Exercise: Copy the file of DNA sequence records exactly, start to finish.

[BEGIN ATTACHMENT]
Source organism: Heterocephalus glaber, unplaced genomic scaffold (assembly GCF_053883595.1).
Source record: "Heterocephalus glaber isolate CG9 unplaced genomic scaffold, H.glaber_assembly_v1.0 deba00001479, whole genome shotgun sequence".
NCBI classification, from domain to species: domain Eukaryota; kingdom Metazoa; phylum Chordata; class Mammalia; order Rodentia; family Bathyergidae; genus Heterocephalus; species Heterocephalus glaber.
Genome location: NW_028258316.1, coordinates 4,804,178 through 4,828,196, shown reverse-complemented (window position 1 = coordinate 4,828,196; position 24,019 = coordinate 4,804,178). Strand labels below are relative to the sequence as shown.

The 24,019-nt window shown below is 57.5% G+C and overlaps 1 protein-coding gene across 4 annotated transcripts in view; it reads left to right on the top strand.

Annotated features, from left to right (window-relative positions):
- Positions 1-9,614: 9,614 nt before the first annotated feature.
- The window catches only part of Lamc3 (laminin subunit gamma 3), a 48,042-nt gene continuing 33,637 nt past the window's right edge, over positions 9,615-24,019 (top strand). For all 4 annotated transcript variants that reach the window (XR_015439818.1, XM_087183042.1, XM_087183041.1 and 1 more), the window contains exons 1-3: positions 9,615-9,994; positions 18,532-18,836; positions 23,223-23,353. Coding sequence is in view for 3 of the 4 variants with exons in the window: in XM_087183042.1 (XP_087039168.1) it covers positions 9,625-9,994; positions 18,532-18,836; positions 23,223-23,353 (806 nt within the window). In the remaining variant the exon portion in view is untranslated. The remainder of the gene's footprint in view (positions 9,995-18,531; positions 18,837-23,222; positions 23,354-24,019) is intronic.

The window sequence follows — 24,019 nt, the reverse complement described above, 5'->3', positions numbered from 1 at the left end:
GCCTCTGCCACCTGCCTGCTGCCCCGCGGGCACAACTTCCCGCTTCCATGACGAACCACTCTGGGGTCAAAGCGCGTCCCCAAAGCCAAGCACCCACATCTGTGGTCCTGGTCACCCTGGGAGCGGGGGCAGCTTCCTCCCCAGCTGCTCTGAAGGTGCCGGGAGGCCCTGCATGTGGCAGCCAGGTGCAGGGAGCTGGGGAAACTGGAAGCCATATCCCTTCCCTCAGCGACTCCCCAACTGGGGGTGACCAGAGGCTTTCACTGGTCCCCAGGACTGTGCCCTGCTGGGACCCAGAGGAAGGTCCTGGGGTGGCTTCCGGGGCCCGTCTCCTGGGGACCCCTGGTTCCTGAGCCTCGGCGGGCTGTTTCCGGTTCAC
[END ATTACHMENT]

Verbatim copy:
Source organism: Heterocephalus glaber, unplaced genomic scaffold (assembly GCF_053883595.1).
Source record: "Heterocephalus glaber isolate CG9 unplaced genomic scaffold, H.glaber_assembly_v1.0 deba00001479, whole genome shotgun sequence".
NCBI classification, from domain to species: domain Eukaryota; kingdom Metazoa; phylum Chordata; class Mammalia; order Rodentia; family Bathyergidae; genus Heterocephalus; species Heterocephalus glaber.
Genome location: NW_028258316.1, coordinates 4,804,178 through 4,828,196, shown reverse-complemented (window position 1 = coordinate 4,828,196; position 24,019 = coordinate 4,804,178). Strand labels below are relative to the sequence as shown.

The 24,019-nt window shown below is 57.5% G+C and overlaps 1 protein-coding gene across 4 annotated transcripts in view; it reads left to right on the top strand.

Annotated features, from left to right (window-relative positions):
- Positions 1-9,614: 9,614 nt before the first annotated feature.
- The window catches only part of Lamc3 (laminin subunit gamma 3), a 48,042-nt gene continuing 33,637 nt past the window's right edge, over positions 9,615-24,019 (top strand). For all 4 annotated transcript variants that reach the window (XR_015439818.1, XM_087183042.1, XM_087183041.1 and 1 more), the window contains exons 1-3: positions 9,615-9,994; positions 18,532-18,836; positions 23,223-23,353. Coding sequence is in view for 3 of the 4 variants with exons in the window: in XM_087183042.1 (XP_087039168.1) it covers positions 9,625-9,994; positions 18,532-18,836; positions 23,223-23,353 (806 nt within the window). In the remaining variant the exon portion in view is untranslated. The remainder of the gene's footprint in view (positions 9,995-18,531; positions 18,837-23,222; positions 23,354-24,019) is intronic.

The window sequence follows — 24,019 nt, the reverse complement described above, 5'->3', positions numbered from 1 at the left end:
GCCTCTGCCACCTGCCTGCTGCCCCGCGGGCACAACTTCCCGCTTCCATGACGAACCACTCTGGGGTCAAAGCGCGTCCCCAAAGCCAAGCACCCACATCTGTGGTCCTGGTCACCCTGGGAGCGGGGGCAGCTTCCTCCCCAGCTGCTCTGAAGGTGCCGGGAGGCCCTGCATGTGGCAGCCAGGTGCAGGGAGCTGGGGAAACTGGAAGCCATATCCCTTCCCTCAGCGACTCCCCAACTGGGGGTGACCAGAGGCTTTCACTGGTCCCCAGGACTGTGCCCTGCTGGGACCCAGAGGAAGGTCCTGGGGTGGCTTCCGGGGCCCGTCTCCTGGGGACCCCTGGTTCCTGAGCCTCGGCGGGCTGTTTCCGGTTCAC